vegetablenetIt’s sowing and growing time again and if you’ve done a little spadework in the garden and added some compost, animal manure or fertilizer, and a sprinkle of lime where required, there’s no reason in the world why you shouldn’t have a successful harvest. Unless, of course, you forget to protect what you planted.

Plants don’t have a lot to call on when it comes to self defence so when it’s too hot, too cold, too wet, too dry or too windy (and these nasty conditions often come in an unwelcome combo), plants tend to sulk or, at the very worst, turn up their toes and die. When cats, dogs, bugs, birds, the pet lamb (and small children) decide they want to enjoy the garden, too, your plants stand even less of a chance. That’s a pity when protecting what you grow isn’t difficult. Just think of your seedlings as helpless babies and you’ll soon get an idea of how to look after them.

Always begin with a basic netting cover over your garden. The best way to erect a frame for netting is to bend into hoops lengths of polythene, number 8 wire, flexible willow or bamboo, and push their ends into the ground at each end of the bed. Throw over strawberry netting and anchor it at the sides and ends with brick or stones (always gather up loose ends to ensure birds don’t get caught in the excess). This basic netting keeps out everything except the cold (and the possible goat or deer!). If you can’t lay hands on hoop-making material to create a frame, use sticks instead. Push them into the ground and cover their tops with cans or pottles. These will protect the netting when it goes over the frame.

Now you’re ready to roll with the next needed protection. If the cold sets it, cover the netting frame with sheets of recycled plastic (ask for it at furniture shops and join it together or mend rips with clear tape). Throw the plastic sheet over the netting and weigh it down with bricks or stones, or hold it in place with strong clothes pegs. Don’t forget to remove the plastic when the cold snap is over or you’ll cook your seedlings. Plastic will also keep lashings of rain off your garden if the weather is unseasonal, and help the ground to dry out.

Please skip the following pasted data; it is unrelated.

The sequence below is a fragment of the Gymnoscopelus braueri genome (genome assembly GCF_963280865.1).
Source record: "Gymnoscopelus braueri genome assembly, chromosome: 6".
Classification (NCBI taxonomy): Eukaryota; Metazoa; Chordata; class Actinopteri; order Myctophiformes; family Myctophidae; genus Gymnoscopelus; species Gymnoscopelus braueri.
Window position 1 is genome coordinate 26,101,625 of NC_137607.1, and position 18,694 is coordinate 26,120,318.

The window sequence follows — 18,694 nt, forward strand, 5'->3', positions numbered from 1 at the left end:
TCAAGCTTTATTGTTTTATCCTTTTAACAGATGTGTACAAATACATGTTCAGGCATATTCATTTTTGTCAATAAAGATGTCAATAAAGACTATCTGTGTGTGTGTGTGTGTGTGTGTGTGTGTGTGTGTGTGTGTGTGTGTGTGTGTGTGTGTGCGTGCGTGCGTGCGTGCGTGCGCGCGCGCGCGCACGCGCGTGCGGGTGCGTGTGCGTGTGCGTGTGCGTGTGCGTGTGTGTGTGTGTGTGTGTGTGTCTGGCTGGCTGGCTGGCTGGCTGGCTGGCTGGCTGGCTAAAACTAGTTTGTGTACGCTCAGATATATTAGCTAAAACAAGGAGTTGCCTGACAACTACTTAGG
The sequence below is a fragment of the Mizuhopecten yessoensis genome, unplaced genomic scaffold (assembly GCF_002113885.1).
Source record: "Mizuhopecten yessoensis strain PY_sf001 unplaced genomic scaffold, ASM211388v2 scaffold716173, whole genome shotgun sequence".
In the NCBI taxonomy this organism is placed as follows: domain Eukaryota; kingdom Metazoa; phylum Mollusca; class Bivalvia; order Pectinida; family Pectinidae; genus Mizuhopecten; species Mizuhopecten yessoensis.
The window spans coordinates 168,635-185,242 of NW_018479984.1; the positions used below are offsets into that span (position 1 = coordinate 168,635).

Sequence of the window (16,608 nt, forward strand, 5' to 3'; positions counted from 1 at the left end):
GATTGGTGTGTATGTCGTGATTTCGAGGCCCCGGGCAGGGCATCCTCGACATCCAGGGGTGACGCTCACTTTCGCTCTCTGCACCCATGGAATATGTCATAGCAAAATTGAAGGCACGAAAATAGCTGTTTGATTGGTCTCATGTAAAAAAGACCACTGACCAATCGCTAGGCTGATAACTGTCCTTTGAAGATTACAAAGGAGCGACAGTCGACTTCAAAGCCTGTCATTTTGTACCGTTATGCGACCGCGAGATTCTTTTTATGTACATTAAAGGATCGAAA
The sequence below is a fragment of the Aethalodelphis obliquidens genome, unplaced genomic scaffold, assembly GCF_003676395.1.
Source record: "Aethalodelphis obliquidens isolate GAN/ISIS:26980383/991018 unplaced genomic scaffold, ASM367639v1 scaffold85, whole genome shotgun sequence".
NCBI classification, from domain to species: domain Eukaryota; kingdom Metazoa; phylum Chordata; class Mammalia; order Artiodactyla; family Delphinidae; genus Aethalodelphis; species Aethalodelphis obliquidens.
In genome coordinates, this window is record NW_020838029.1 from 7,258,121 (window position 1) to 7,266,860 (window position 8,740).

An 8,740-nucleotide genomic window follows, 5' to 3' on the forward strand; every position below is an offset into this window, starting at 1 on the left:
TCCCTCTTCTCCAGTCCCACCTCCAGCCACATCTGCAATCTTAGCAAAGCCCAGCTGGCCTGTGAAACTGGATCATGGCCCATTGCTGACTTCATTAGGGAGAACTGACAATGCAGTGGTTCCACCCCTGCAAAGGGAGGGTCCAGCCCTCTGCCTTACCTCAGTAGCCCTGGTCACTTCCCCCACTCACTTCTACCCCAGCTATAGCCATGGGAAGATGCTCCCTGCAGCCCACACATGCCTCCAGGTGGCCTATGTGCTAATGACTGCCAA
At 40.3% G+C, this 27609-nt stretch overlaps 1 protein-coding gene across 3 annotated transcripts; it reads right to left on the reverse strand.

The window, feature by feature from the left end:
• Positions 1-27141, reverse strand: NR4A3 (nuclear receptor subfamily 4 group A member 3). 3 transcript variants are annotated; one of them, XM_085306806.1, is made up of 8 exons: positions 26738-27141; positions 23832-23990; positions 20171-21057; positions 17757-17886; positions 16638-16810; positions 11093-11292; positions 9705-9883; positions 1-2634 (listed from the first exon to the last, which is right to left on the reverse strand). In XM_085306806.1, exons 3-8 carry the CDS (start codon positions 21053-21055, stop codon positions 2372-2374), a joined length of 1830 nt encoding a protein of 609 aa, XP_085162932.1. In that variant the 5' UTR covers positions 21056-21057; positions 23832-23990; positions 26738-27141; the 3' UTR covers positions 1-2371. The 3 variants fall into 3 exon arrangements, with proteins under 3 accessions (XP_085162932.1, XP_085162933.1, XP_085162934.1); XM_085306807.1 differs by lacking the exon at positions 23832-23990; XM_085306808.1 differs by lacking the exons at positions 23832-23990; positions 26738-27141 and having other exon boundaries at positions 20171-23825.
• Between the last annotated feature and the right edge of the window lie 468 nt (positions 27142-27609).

If heat is the problem, or you want to shelter newly transplanted seedlings from the sun, cover your netting frame with shade cloth or sheets of newspaper held on with clothes pegs. As young plants harden up, remove the covering to let in more light.

Wind is tedious (plants find it so, too!). Windbreaks tend to create shade in the garden which is not always desirable. Instead of erecting a permanent shelter belt, cover individual seedlings with clear plastic soda bottles cut in half and pressed into the soil. Remove the caps from the bottles to release heat so your mini glasshouses don’t become over heated. Keep climbing plants such as peas and beans well staked from the outset so they have strong tendrils to hold them in place in windy conditions. If you live in a very windy spot, grow your climbers on tee-pees so, in the worst wind, you can wrap a sheet of plastic or shelter cloth around them (anchor it with clothes pegs) for protection.

Bugs and beasties can cause just as much problem for plants as the weather. From the moment you sow seed or transplant seedlings, protect with slug and snail bait. Keep a watch for aphids and squish at the first sign or, if an infestation has developed before you realised it, remove the worst affected plants from the garden (it hurts to do so but it can save your remaining crop). The very best way to protect plants from bugs is to feed and water them well. A healthy plant is less prone to attack, and if it does attract bugs, it has more chance of recovery.

It would be nice to think that all the work was done when the seeds or seedlings are in the ground but you’re just kidding yourself if you think your garden can look after itself. Mind you, once the protection is in place, it pretty much can!

Go to top